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TABLE OF CONTENTS May 5 - 11, 2014 Volume 100 Number 12 - 0 comments

Actlabs opens $20M facility, gears up for growth

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By: Salma Tarikh
2014-04-30

ANCASTER, ONT. — Actlabs — Canada’s largest family owned laboratory — has opened its 200,000-square-foot global headquarters in Ancaster, Ont., to streamline its growing business.

The firm, which has provided analytic services for the mining industry for almost three decades, unveiled its $20-million facility in the Ancaster Industrial Business Park outside Hamilton on April 23.

After a sweeping tour of the state-of-the-art building on Bittern St., president and founder Eric Hoffman said the new facility brings the work previously undertaken in five buildings all under one roof.

“Now everything starts at the backdoor and becomes linear right through the lab, with a minimal amount of movement of people. So it should be a lot more efficient.”

Along with improving productivity, Actlabs will automate many of its processes and boost its services.

“We will be able to triple our local capacity and provide additional research and development opportunities to Actlabs and all of our customers,” Hoffman said.

And with the expanded services comes more jobs. The firm employs over 200 people at its Ancaster location, and Hoffman says this could double in five years, making Actlabs one of the largest private employers in Hamilton. 

“We built this with expansion in mind,” Hoffman said in an interview.

Since its inception in 1987, the firm has grown from a small business based in Brantford, Ont., into an international company, with 30 laboratories across 14 countries. It has over 1,000 employees worldwide.

One of the reasons Hoffman, an economic geologist, moved to Ancaster a few years after founding Actlabs was to be closer to the nuclear reactor at McMaster University. Actlabs uses the research reactor to radiate samples to test for elements in a process called “neutron activation.”

This technique is so precise that it can measure gold in rocks or soil samples down to a couple parts per billion, Hoffman said during the tour.

He studied neutron activation combined with fire assays as part of his PhD dissertation, where he had to come up with a method that could detect platinum group element distribution for several of Inco’s mines. At the time, methods weren’t sensitive enough to spot platinum metal in nickel ore.

After graduating with his PhD, he joined a Toronto-based firm that formed a joint venture with McMaster University to start a business in neutron activation. A little under a decade later, in 1987, he commercialized the process on his own and started up Activation Laboratories, commonly known as “Actlabs.”

The firm’s biggest presence is in Canada, with 13 locations. Seven of these are full laboratories based in Ontario, of which six are near major mining areas such Red Lake, Timmins and Thunder Bay. This provides explorers and producers easy access to Actlabs’ services, which include geochemistry, metallurgy, assays and determining what exploration techniques to use.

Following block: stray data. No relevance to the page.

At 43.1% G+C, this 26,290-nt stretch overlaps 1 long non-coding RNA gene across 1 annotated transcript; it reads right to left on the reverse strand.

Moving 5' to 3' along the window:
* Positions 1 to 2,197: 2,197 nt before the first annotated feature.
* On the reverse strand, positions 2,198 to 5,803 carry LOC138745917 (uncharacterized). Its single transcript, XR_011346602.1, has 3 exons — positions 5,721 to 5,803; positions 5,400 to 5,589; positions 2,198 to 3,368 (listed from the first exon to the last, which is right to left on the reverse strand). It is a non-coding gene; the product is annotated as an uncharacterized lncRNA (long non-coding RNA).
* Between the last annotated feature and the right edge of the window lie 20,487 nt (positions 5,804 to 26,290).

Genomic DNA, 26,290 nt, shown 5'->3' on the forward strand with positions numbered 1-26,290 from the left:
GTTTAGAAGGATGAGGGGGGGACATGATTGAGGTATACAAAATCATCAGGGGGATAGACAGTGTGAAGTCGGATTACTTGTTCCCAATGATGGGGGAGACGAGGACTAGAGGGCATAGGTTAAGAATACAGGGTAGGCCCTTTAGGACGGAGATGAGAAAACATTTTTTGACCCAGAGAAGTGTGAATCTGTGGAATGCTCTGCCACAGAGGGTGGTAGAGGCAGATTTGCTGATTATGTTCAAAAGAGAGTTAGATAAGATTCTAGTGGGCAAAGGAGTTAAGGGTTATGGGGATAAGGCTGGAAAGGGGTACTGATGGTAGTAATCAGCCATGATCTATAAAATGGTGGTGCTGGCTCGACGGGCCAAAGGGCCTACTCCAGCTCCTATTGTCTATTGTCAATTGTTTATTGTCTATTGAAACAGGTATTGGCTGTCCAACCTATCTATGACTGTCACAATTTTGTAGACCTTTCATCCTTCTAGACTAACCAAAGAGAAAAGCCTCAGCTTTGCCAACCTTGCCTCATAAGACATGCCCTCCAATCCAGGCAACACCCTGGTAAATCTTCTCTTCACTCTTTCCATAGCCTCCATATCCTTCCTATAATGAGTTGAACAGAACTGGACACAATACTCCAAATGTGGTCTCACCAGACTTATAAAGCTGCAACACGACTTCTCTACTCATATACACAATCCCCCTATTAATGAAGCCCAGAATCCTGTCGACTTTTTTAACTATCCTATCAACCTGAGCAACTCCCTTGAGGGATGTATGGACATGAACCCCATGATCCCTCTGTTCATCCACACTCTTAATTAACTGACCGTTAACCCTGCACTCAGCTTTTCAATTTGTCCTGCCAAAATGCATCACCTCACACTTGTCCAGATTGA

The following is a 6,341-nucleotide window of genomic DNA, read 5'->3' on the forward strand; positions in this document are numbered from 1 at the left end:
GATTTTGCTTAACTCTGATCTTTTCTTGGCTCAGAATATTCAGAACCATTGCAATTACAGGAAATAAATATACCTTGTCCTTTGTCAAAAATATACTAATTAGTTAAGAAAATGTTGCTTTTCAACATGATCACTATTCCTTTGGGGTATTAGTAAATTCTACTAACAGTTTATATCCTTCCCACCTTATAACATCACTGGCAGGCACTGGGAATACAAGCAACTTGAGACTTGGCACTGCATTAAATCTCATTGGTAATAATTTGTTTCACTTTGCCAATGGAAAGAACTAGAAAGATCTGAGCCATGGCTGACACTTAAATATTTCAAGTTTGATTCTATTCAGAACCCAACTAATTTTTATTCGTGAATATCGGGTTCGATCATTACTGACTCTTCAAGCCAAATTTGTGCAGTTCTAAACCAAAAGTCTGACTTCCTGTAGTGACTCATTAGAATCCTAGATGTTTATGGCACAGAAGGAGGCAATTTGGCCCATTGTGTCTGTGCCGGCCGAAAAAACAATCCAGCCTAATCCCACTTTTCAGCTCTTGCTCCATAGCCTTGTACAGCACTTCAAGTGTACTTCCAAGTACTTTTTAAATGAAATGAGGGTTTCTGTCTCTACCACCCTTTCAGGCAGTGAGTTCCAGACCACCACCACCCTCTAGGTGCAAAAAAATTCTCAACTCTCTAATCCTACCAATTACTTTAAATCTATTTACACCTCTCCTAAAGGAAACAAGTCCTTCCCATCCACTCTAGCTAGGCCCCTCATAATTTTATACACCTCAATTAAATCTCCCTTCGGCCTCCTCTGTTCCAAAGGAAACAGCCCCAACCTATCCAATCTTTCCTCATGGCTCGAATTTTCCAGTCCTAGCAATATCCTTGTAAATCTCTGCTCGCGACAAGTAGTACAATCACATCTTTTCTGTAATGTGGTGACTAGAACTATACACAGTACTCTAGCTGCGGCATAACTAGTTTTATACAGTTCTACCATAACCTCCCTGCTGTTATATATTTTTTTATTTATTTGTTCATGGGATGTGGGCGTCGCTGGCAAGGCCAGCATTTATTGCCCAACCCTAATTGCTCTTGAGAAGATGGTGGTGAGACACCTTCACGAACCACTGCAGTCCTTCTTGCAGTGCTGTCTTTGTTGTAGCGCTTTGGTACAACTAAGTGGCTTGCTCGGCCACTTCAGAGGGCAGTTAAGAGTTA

“We are closely located to our customers — that’s why we are able to do the 24- to 48-hour turnaround, while some other competitors have to ship samples to other locations, and aren’t able to offer services like ours,” said Ariella Hoffman, a marketing and business development representative at Actlabs. She is one of Eric’s three children who work at the firm, along with her mother.

Some of Actlabs mining clients include Probe Mines, Premier Gold and New Gold. 

Actlabs does all the geochemistry work for the Quebec government, along with work for the Geological Survey of Canada.

To balance the cyclical nature of the mining industry, Actlabs expanded its analytical testing and development services in Canada to the environmental, agriculture, life sciences, forensics and material testing markets. Internationally, the firm only provides services for mining, where it has been developing or improving technologies to help exploration and recovery. Hoffman says that Actlabs’ selective extraction, enzyme-leach and soil-gas hydrocarbon methods are good for finding deeply buried deposits.

“As people go look deeper and deeper for mineral deposits, we have the technologies to do that, whereas a lot of our competition — if it’s not at the surface — they don’t have the technology to do it,” he said.  

Actlabs is one of the largest Canadian-owned, independent laboratories.

“Not that people haven’t tried to buy us,” Hoffman said. “We just haven’t been for sale yet.”



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Photos

Actlabs founder and president Eric Hoffman cuts the ribbon to mark the opening of the firm's new facility in Ancaster, Ontario. Photo by Salma Tarikh.
Actlabs founder and president Eric Hoffman cuts the rib...

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